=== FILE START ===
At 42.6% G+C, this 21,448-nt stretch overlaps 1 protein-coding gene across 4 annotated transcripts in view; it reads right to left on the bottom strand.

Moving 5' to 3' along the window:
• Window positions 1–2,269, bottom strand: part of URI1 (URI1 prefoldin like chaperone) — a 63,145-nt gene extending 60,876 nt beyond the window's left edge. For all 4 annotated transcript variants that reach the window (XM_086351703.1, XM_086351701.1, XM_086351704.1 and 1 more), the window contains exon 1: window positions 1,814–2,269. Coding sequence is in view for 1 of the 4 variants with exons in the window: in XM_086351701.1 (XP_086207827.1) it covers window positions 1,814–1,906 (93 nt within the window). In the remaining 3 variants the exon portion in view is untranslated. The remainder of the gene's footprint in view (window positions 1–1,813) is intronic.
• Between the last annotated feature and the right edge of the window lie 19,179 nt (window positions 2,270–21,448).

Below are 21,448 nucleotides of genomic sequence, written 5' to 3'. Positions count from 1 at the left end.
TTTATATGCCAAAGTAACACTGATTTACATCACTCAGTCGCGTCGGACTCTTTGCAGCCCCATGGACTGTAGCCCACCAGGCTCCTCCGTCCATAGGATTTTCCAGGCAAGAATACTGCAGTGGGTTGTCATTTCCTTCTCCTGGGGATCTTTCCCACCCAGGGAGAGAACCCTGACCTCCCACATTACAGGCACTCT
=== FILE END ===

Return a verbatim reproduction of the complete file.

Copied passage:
At 42.6% G+C, this 21,448-nt stretch overlaps 1 protein-coding gene across 4 annotated transcripts in view; it reads right to left on the bottom strand.

Moving 5' to 3' along the window:
• Window positions 1–2,269, bottom strand: part of URI1 (URI1 prefoldin like chaperone) — a 63,145-nt gene extending 60,876 nt beyond the window's left edge. For all 4 annotated transcript variants that reach the window (XM_086351703.1, XM_086351701.1, XM_086351704.1 and 1 more), the window contains exon 1: window positions 1,814–2,269. Coding sequence is in view for 1 of the 4 variants with exons in the window: in XM_086351701.1 (XP_086207827.1) it covers window positions 1,814–1,906 (93 nt within the window). In the remaining 3 variants the exon portion in view is untranslated. The remainder of the gene's footprint in view (window positions 1–1,813) is intronic.
• Between the last annotated feature and the right edge of the window lie 19,179 nt (window positions 2,270–21,448).

Below are 21,448 nucleotides of genomic sequence, written 5' to 3'. Positions count from 1 at the left end.
TTTATATGCCAAAGTAACACTGATTTACATCACTCAGTCGCGTCGGACTCTTTGCAGCCCCATGGACTGTAGCCCACCAGGCTCCTCCGTCCATAGGATTTTCCAGGCAAGAATACTGCAGTGGGTTGTCATTTCCTTCTCCTGGGGATCTTTCCCACCCAGGGAGAGAACCCTGACCTCCCACATTACAGGCACTCT